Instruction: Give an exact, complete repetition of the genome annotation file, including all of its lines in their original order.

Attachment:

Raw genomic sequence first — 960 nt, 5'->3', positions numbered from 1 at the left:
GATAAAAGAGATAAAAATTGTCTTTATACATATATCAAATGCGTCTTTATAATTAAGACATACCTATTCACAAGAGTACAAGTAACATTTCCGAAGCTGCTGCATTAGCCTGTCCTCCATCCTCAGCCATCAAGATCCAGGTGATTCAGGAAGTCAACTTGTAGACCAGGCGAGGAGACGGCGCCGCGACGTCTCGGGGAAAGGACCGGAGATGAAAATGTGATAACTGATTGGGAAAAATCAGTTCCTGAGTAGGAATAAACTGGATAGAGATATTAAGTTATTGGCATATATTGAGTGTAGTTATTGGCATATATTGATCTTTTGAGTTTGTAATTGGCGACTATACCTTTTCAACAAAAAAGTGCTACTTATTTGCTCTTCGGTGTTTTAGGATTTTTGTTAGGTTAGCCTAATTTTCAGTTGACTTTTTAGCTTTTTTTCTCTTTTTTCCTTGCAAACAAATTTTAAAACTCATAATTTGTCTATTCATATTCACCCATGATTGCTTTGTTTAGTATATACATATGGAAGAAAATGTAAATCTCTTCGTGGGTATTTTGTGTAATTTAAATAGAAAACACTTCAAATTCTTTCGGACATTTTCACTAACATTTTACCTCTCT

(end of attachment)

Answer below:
Raw genomic sequence first — 960 nt, 5'->3', positions numbered from 1 at the left:
GATAAAAGAGATAAAAATTGTCTTTATACATATATCAAATGCGTCTTTATAATTAAGACATACCTATTCACAAGAGTACAAGTAACATTTCCGAAGCTGCTGCATTAGCCTGTCCTCCATCCTCAGCCATCAAGATCCAGGTGATTCAGGAAGTCAACTTGTAGACCAGGCGAGGAGACGGCGCCGCGACGTCTCGGGGAAAGGACCGGAGATGAAAATGTGATAACTGATTGGGAAAAATCAGTTCCTGAGTAGGAATAAACTGGATAGAGATATTAAGTTATTGGCATATATTGAGTGTAGTTATTGGCATATATTGATCTTTTGAGTTTGTAATTGGCGACTATACCTTTTCAACAAAAAAGTGCTACTTATTTGCTCTTCGGTGTTTTAGGATTTTTGTTAGGTTAGCCTAATTTTCAGTTGACTTTTTAGCTTTTTTTCTCTTTTTTCCTTGCAAACAAATTTTAAAACTCATAATTTGTCTATTCATATTCACCCATGATTGCTTTGTTTAGTATATACATATGGAAGAAAATGTAAATCTCTTCGTGGGTATTTTGTGTAATTTAAATAGAAAACACTTCAAATTCTTTCGGACATTTTCACTAACATTTTACCTCTCT